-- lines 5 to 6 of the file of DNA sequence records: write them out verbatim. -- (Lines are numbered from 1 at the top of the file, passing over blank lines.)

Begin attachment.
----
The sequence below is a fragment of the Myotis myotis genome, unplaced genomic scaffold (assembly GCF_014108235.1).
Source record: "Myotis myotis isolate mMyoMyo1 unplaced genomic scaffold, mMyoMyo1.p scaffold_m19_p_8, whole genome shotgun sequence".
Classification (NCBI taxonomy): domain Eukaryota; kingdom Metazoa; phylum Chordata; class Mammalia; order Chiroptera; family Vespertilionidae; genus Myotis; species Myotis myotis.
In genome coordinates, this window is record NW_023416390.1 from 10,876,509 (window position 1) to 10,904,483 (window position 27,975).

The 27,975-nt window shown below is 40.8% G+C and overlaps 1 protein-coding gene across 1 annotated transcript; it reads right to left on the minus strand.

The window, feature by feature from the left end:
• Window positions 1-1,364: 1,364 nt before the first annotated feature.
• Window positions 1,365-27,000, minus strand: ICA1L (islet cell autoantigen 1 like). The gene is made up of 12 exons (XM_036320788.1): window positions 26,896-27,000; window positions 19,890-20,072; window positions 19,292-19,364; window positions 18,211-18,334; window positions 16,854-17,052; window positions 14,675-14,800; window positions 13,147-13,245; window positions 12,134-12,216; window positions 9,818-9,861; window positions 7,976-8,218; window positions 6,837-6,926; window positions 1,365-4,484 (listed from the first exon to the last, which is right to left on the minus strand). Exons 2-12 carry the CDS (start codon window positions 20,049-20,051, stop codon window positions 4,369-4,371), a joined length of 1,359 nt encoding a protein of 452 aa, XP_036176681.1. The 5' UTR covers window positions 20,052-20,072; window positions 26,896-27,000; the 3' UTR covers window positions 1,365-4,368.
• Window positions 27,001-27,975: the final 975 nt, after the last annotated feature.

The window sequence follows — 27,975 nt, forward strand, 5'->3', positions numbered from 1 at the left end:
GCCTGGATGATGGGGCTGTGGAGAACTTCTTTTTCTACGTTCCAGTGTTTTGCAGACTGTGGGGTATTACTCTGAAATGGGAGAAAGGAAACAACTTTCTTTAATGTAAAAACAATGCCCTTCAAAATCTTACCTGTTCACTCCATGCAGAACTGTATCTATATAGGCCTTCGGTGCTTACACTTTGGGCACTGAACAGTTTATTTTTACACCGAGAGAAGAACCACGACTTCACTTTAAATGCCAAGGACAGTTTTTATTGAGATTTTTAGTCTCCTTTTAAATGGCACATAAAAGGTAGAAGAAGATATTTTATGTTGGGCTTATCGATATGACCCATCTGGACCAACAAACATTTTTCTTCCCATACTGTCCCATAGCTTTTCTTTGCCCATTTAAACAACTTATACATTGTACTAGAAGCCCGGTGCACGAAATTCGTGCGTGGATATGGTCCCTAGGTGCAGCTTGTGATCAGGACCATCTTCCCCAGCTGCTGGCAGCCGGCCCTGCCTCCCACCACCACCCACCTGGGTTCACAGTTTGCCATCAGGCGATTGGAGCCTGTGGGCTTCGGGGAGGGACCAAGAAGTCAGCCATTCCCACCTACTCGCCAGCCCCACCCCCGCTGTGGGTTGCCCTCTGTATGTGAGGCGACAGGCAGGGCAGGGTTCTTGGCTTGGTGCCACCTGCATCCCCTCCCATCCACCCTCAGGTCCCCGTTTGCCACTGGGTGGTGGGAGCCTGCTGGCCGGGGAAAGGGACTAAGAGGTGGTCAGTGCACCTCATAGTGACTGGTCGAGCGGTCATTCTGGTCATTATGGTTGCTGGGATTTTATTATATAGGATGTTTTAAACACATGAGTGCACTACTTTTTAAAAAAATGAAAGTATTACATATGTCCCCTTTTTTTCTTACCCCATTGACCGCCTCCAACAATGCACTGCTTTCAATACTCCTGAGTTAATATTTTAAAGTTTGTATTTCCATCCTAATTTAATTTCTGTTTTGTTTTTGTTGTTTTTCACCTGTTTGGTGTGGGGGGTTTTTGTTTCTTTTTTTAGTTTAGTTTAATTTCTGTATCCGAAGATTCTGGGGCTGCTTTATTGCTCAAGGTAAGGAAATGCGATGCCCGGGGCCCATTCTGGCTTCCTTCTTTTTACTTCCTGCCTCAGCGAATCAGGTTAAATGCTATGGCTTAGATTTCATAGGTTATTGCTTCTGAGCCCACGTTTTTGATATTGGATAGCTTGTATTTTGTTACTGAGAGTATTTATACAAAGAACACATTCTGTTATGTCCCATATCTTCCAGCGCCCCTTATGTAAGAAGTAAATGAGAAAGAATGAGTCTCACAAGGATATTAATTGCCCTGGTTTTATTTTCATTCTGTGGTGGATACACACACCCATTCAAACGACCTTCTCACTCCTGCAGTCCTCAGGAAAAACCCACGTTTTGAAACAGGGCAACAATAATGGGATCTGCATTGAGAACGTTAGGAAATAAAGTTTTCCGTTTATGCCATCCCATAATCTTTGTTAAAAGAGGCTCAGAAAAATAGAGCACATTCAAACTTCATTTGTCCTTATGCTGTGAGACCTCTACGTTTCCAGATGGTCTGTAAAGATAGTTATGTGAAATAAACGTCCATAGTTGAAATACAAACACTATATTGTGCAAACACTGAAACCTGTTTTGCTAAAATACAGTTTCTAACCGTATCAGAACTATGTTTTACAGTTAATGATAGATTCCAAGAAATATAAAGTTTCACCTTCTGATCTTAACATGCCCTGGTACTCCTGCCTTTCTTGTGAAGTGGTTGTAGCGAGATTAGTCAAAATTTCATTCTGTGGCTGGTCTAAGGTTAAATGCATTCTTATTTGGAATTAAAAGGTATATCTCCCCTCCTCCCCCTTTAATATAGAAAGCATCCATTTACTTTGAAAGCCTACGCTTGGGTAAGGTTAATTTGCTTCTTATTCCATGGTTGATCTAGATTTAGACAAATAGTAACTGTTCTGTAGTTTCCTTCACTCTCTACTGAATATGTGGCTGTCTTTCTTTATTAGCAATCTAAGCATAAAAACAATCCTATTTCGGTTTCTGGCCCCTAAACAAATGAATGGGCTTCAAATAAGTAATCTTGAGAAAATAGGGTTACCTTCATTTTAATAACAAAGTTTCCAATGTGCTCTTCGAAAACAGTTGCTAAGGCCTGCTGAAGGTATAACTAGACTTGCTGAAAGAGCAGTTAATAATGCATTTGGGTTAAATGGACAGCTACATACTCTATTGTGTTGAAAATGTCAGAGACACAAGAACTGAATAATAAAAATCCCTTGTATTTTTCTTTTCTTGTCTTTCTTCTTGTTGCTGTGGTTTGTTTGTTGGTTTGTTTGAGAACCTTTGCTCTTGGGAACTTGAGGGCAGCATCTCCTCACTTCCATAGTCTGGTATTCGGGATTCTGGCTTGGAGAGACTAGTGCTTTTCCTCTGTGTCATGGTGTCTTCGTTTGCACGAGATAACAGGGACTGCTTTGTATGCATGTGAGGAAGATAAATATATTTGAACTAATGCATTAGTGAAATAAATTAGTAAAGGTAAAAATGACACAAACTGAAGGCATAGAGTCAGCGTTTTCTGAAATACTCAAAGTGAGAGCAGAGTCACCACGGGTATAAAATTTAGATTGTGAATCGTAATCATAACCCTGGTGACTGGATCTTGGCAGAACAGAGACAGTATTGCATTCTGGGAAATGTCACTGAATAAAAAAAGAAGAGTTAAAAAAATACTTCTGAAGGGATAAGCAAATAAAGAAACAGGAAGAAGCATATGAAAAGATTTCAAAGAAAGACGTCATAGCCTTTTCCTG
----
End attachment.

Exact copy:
The 27,975-nt window shown below is 40.8% G+C and overlaps 1 protein-coding gene across 1 annotated transcript; it reads right to left on the minus strand.

The window, feature by feature from the left end: